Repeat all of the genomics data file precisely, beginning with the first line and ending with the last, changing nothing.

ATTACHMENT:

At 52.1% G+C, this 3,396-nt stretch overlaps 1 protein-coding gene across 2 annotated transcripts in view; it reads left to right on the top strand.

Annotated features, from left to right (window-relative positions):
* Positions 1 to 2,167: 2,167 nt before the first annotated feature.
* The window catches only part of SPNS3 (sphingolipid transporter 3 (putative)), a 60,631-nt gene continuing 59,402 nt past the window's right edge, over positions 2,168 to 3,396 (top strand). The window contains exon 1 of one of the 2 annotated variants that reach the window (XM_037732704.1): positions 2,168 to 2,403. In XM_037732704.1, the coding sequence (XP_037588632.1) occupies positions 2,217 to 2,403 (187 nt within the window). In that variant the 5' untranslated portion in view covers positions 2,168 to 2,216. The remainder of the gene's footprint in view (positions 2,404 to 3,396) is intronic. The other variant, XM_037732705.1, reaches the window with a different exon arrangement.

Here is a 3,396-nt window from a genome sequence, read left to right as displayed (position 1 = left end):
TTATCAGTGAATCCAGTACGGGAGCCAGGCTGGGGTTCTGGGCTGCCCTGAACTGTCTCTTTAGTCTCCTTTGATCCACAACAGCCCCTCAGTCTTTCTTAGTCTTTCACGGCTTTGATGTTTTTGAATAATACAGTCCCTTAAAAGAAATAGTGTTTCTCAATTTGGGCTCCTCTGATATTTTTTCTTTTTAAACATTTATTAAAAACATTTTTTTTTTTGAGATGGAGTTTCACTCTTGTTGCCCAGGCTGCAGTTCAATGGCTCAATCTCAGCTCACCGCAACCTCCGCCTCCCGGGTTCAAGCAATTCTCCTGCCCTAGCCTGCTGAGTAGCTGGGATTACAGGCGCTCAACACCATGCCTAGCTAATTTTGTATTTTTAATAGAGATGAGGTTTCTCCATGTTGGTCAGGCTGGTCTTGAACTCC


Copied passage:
At 52.1% G+C, this 3,396-nt stretch overlaps 1 protein-coding gene across 2 annotated transcripts in view; it reads left to right on the top strand.

Annotated features, from left to right (window-relative positions):
* Positions 1 to 2,167: 2,167 nt before the first annotated feature.
* The window catches only part of SPNS3 (sphingolipid transporter 3 (putative)), a 60,631-nt gene continuing 59,402 nt past the window's right edge, over positions 2,168 to 3,396 (top strand). The window contains exon 1 of one of the 2 annotated variants that reach the window (XM_037732704.1): positions 2,168 to 2,403. In XM_037732704.1, the coding sequence (XP_037588632.1) occupies positions 2,217 to 2,403 (187 nt within the window). In that variant the 5' untranslated portion in view covers positions 2,168 to 2,216. The remainder of the gene's footprint in view (positions 2,404 to 3,396) is intronic. The other variant, XM_037732705.1, reaches the window with a different exon arrangement.

Here is a 3,396-nt window from a genome sequence, read left to right as displayed (position 1 = left end):
TTATCAGTGAATCCAGTACGGGAGCCAGGCTGGGGTTCTGGGCTGCCCTGAACTGTCTCTTTAGTCTCCTTTGATCCACAACAGCCCCTCAGTCTTTCTTAGTCTTTCACGGCTTTGATGTTTTTGAATAATACAGTCCCTTAAAAGAAATAGTGTTTCTCAATTTGGGCTCCTCTGATATTTTTTCTTTTTAAACATTTATTAAAAACATTTTTTTTTTTGAGATGGAGTTTCACTCTTGTTGCCCAGGCTGCAGTTCAATGGCTCAATCTCAGCTCACCGCAACCTCCGCCTCCCGGGTTCAAGCAATTCTCCTGCCCTAGCCTGCTGAGTAGCTGGGATTACAGGCGCTCAACACCATGCCTAGCTAATTTTGTATTTTTAATAGAGATGAGGTTTCTCCATGTTGGTCAGGCTGGTCTTGAACTCC